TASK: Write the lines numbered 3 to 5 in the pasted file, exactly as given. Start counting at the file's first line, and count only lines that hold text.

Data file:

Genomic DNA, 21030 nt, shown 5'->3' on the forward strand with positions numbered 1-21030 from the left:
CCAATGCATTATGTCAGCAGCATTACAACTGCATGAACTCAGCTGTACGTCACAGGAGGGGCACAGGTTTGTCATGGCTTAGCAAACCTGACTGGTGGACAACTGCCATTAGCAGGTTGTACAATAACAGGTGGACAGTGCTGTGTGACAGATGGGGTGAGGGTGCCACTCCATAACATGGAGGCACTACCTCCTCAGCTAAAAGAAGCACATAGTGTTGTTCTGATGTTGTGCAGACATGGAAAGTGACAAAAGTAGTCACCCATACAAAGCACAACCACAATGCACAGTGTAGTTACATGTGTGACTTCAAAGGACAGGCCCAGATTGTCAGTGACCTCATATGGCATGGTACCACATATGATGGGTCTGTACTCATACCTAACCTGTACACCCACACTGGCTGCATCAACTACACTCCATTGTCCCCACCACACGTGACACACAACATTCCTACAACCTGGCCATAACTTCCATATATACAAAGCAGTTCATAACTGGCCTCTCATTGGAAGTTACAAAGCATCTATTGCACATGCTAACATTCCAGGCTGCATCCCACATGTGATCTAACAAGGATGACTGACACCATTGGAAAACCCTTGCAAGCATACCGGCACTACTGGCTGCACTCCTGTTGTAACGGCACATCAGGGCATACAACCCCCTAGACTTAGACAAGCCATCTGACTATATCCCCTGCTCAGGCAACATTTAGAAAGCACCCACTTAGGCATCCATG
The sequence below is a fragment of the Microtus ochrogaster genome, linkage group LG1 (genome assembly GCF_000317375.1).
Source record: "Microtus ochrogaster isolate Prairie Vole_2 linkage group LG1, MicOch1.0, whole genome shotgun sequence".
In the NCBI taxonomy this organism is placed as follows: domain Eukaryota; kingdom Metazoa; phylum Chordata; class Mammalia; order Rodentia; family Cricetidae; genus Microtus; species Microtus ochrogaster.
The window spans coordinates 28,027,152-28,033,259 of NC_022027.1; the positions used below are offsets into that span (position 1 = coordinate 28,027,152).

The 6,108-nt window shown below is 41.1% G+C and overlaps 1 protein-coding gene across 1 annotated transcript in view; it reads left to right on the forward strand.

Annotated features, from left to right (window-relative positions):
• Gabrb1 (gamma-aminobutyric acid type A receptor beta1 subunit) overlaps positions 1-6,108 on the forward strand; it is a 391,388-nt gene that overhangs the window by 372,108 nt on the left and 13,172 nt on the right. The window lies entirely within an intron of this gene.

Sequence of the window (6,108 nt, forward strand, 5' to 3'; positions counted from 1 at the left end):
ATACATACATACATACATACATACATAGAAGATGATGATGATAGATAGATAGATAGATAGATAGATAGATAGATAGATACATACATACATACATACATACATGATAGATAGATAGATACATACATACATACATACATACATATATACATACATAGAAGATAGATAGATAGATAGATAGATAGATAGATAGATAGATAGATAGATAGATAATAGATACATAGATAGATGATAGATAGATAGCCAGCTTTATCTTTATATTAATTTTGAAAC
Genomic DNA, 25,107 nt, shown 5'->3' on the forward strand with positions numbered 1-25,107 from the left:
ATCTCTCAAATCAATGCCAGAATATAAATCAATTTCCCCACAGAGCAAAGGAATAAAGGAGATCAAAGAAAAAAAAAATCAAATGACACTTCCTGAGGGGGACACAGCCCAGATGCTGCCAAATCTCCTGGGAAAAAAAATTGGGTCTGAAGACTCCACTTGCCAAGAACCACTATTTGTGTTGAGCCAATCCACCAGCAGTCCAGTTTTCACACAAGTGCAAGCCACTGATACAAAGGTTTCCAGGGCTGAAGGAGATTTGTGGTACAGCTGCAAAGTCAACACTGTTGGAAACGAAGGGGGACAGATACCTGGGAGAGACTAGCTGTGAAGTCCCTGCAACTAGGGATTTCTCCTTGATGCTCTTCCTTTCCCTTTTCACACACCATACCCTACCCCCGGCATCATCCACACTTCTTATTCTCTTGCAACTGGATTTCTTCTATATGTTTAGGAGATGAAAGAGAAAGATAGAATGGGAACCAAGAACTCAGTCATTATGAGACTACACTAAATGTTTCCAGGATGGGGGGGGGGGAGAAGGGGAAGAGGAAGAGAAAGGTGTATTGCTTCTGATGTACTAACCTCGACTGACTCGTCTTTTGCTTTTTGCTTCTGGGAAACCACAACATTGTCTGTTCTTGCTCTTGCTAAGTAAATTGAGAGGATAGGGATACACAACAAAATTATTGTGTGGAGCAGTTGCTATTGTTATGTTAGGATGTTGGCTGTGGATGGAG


The sequence below is a fragment of the Microtus ochrogaster genome, linkage group LG1 (genome assembly GCF_000317375.1).
Source record: "Microtus ochrogaster isolate Prairie Vole_2 linkage group LG1, MicOch1.0, whole genome shotgun sequence".
In the NCBI taxonomy this organism is placed as follows: domain Eukaryota; kingdom Metazoa; phylum Chordata; class Mammalia; order Rodentia; family Cricetidae; genus Microtus; species Microtus ochrogaster.